There are several proposed ways in which HIT can reduce health care disparities. For example, if clear and accurate patient information were to be presented to a physician in an electronic setting it could lead to the promotion of high-quality personalized care and reducing select health care disparities. Additionally, EHRs could provide the physicians that serve elderly Hispanics more accurate information and help them make better treatment decisions. The largest benefit would be the ability to connect “physicians with other [physicians or patients]…[and also] tools such as e-mail, e-consultation, e-prescribing, [which  could] enable providers to connect with other healthcare professionals” in a more fluid manner.

It is important that the above mentioned benefits are implemented in communities where there are underserved Hispanics or other vulnerable patient populations. It is urgent that those with the highest health care disparities benefit from such technologies because historically their needs have not been met.  Scholars have already noted that “telemedicine, remote monitors and sensors, patient e-mail, and increasingly the Internet and social media, connect providers and healthcare systems to patients and caregivers.” The idea is that greater communication can reduce health care disparities. When dealing with a historically vulnerable patient population such as elderly Hispanics who face various types of social issues, I believe that easier access to their health providers can make a big difference in improving their health care outcomes.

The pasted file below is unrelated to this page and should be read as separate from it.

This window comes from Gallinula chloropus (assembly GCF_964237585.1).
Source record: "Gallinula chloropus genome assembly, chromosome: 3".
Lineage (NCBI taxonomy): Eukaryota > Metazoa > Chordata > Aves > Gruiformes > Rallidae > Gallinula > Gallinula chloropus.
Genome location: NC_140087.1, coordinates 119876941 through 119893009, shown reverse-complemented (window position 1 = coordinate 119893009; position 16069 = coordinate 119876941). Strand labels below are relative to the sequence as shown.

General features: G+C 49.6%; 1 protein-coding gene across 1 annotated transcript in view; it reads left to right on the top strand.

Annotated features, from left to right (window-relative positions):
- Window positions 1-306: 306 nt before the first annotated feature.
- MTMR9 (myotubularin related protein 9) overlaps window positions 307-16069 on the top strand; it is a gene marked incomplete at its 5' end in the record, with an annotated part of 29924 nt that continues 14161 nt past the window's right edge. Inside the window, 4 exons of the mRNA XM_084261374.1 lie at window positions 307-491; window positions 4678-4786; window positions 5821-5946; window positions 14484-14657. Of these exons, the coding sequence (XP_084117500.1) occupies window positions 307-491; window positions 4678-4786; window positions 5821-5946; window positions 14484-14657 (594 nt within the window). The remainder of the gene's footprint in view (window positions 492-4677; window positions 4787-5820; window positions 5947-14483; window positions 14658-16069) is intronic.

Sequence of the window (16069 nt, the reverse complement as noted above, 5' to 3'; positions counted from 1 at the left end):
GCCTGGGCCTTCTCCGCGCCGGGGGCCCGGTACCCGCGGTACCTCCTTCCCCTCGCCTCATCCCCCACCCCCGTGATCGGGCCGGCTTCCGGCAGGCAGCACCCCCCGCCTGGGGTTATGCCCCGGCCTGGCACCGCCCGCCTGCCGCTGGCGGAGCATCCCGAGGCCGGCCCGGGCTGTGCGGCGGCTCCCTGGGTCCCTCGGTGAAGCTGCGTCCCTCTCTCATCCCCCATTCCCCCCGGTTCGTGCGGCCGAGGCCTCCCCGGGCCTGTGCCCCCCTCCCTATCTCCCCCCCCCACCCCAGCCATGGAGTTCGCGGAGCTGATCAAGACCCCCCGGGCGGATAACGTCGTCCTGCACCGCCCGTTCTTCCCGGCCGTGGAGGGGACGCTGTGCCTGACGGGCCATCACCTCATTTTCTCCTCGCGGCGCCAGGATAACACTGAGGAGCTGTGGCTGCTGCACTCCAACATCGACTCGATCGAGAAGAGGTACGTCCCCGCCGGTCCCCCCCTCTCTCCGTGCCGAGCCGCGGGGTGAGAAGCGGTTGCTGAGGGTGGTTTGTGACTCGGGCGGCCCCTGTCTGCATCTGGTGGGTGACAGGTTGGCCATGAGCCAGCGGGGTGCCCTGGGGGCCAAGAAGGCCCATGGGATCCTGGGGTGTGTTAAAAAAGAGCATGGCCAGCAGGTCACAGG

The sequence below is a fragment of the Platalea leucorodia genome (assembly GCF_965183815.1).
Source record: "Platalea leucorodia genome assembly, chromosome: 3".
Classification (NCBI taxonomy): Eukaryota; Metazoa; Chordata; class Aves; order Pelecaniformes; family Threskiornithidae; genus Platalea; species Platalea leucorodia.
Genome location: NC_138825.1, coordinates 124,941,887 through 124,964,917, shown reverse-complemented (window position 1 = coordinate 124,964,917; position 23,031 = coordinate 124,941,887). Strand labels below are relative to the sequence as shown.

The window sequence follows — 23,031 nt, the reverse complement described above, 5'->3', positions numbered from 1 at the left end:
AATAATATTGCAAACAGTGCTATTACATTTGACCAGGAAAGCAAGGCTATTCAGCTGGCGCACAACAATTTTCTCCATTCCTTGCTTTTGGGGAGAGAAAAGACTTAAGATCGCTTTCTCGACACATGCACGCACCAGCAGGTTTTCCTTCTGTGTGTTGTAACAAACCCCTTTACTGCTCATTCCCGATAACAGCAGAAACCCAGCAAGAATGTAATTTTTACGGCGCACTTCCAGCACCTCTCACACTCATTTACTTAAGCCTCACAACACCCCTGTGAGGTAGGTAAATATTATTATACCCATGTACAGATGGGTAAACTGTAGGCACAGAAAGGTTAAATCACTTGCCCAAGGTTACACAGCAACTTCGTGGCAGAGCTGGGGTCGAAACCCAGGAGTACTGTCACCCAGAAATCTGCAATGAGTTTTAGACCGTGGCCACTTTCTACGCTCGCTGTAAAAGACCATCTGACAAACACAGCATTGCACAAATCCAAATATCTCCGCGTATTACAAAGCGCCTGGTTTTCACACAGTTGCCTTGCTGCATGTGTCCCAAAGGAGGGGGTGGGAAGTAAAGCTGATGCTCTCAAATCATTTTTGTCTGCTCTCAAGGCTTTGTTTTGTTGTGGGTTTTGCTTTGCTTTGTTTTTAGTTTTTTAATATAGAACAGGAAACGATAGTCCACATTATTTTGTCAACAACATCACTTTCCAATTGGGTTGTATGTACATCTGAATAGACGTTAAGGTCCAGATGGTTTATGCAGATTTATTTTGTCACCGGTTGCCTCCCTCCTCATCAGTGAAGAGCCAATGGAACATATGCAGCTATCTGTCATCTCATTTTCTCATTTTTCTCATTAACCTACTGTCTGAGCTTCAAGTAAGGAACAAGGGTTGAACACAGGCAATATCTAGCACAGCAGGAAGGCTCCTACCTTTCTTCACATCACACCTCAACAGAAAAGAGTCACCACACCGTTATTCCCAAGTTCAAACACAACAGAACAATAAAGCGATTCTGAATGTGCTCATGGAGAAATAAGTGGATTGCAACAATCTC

An HIT tool that connects providers with patients could reduce health care disparities by “enabling increased monitoring of important clinical parameters” in a way that is not currently taken advantage of for minority patients. Increased communication will allow physicians to stay in contact and monitor their sickliest patients through enhanced doctor-patient communication. As technology and health care merge, it is vital that vulnerable patient populations, such as elderly Hispanics, are identified so that they can be included in the technological healthcare solutions being proposed.


Felipe De Los Santos is in his last year at Seton Hall University, School of Law. Felipe is set to graduate from Seton Hall in May 2013 with a Health Law Concentration. He graduated from Connecticut College in 2007 with a B.A. in English and Economics. From 2007-2009, he worked in finance as a Consultant for ALaS consulting between New York and Delaware. During his first year of law school Felipe interned with the New York State Majority Leader (2009-10).

Presently Felipe works as a Project Manager for a New York State health care company in the Community Based Programs division. Felipe manages and develops projects that focus on chronically ill elderly patients in New York City. As part of his responsibilities Felipe develops marketing strategies and action plans to support targeted patient populations who can benefit from managed long-term care. Currently, Felipe is involved in launching a Medicare/Medicaid Advantage Plan. Felipe’s work with vulnerable patient populations and interests in technology, have made the crossroad of technology and healthcare an interest that he has written about in law school. Felipe’s health reform interests include improving health care access and outcomes for vulnerable patient populations.

Felipe may be reached at